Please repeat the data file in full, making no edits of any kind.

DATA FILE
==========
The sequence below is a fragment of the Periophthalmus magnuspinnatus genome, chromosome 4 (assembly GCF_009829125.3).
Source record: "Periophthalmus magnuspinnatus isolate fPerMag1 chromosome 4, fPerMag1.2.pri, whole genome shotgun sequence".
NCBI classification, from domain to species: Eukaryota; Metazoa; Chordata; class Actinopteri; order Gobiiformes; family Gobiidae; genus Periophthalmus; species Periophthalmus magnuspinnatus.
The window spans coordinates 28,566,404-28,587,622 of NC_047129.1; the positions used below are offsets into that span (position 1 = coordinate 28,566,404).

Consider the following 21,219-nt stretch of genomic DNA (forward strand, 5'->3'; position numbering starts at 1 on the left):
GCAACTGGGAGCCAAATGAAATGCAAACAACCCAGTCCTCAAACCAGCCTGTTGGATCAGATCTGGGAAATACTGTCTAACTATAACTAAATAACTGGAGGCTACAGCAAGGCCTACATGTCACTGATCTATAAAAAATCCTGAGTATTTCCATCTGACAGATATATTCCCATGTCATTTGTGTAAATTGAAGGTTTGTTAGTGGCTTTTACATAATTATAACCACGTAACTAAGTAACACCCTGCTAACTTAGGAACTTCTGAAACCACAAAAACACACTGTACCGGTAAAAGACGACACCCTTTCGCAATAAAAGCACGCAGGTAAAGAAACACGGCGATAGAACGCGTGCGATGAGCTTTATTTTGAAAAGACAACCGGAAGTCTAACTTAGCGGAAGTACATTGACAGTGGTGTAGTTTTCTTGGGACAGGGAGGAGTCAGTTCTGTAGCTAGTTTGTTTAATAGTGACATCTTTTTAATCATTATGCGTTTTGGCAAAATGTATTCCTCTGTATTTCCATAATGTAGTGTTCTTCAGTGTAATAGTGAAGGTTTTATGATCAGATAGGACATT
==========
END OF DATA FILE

The sequence below is a fragment of the Periophthalmus magnuspinnatus genome, chromosome 4 (assembly GCF_009829125.3).
Source record: "Periophthalmus magnuspinnatus isolate fPerMag1 chromosome 4, fPerMag1.2.pri, whole genome shotgun sequence".
NCBI classification, from domain to species: Eukaryota; Metazoa; Chordata; class Actinopteri; order Gobiiformes; family Gobiidae; genus Periophthalmus; species Periophthalmus magnuspinnatus.
The window spans coordinates 28,566,404-28,587,622 of NC_047129.1; the positions used below are offsets into that span (position 1 = coordinate 28,566,404).

Consider the following 21,219-nt stretch of genomic DNA (forward strand, 5'->3'; position numbering starts at 1 on the left):
GCAACTGGGAGCCAAATGAAATGCAAACAACCCAGTCCTCAAACCAGCCTGTTGGATCAGATCTGGGAAATACTGTCTAACTATAACTAAATAACTGGAGGCTACAGCAAGGCCTACATGTCACTGATCTATAAAAAATCCTGAGTATTTCCATCTGACAGATATATTCCCATGTCATTTGTGTAAATTGAAGGTTTGTTAGTGGCTTTTACATAATTATAACCACGTAACTAAGTAACACCCTGCTAACTTAGGAACTTCTGAAACCACAAAAACACACTGTACCGGTAAAAGACGACACCCTTTCGCAATAAAAGCACGCAGGTAAAGAAACACGGCGATAGAACGCGTGCGATGAGCTTTATTTTGAAAAGACAACCGGAAGTCTAACTTAGCGGAAGTACATTGACAGTGGTGTAGTTTTCTTGGGACAGGGAGGAGTCAGTTCTGTAGCTAGTTTGTTTAATAGTGACATCTTTTTAATCATTATGCGTTTTGGCAAAATGTATTCCTCTGTATTTCCATAATGTAGTGTTCTTCAGTGTAATAGTGAAGGTTTTATGATCAGATAGGACATT